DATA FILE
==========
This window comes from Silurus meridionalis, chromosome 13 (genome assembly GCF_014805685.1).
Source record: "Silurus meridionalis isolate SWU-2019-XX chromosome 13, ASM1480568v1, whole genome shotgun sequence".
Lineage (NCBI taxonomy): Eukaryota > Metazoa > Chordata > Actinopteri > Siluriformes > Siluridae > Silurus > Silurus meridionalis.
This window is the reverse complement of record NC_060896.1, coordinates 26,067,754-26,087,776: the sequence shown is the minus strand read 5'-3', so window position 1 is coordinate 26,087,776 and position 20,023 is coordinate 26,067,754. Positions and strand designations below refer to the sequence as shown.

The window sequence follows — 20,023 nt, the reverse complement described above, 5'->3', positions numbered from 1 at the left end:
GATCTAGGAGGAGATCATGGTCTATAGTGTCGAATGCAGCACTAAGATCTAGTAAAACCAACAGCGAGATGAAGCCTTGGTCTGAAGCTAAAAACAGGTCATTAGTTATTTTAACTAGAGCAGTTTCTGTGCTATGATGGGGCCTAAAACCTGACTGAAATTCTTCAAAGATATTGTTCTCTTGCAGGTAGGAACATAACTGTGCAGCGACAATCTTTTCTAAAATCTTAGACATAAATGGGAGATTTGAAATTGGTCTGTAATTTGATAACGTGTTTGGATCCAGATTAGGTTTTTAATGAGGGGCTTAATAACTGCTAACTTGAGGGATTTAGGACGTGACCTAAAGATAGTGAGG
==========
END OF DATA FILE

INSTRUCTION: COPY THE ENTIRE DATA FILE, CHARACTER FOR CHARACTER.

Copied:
This window comes from Silurus meridionalis, chromosome 13 (genome assembly GCF_014805685.1).
Source record: "Silurus meridionalis isolate SWU-2019-XX chromosome 13, ASM1480568v1, whole genome shotgun sequence".
Lineage (NCBI taxonomy): Eukaryota > Metazoa > Chordata > Actinopteri > Siluriformes > Siluridae > Silurus > Silurus meridionalis.
This window is the reverse complement of record NC_060896.1, coordinates 26,067,754-26,087,776: the sequence shown is the minus strand read 5'-3', so window position 1 is coordinate 26,087,776 and position 20,023 is coordinate 26,067,754. Positions and strand designations below refer to the sequence as shown.

The window sequence follows — 20,023 nt, the reverse complement described above, 5'->3', positions numbered from 1 at the left end:
GATCTAGGAGGAGATCATGGTCTATAGTGTCGAATGCAGCACTAAGATCTAGTAAAACCAACAGCGAGATGAAGCCTTGGTCTGAAGCTAAAAACAGGTCATTAGTTATTTTAACTAGAGCAGTTTCTGTGCTATGATGGGGCCTAAAACCTGACTGAAATTCTTCAAAGATATTGTTCTCTTGCAGGTAGGAACATAACTGTGCAGCGACAATCTTTTCTAAAATCTTAGACATAAATGGGAGATTTGAAATTGGTCTGTAATTTGATAACGTGTTTGGATCCAGATTAGGTTTTTAATGAGGGGCTTAATAACTGCTAACTTGAGGGATTTAGGACGTGACCTAAAGATAGTGAGG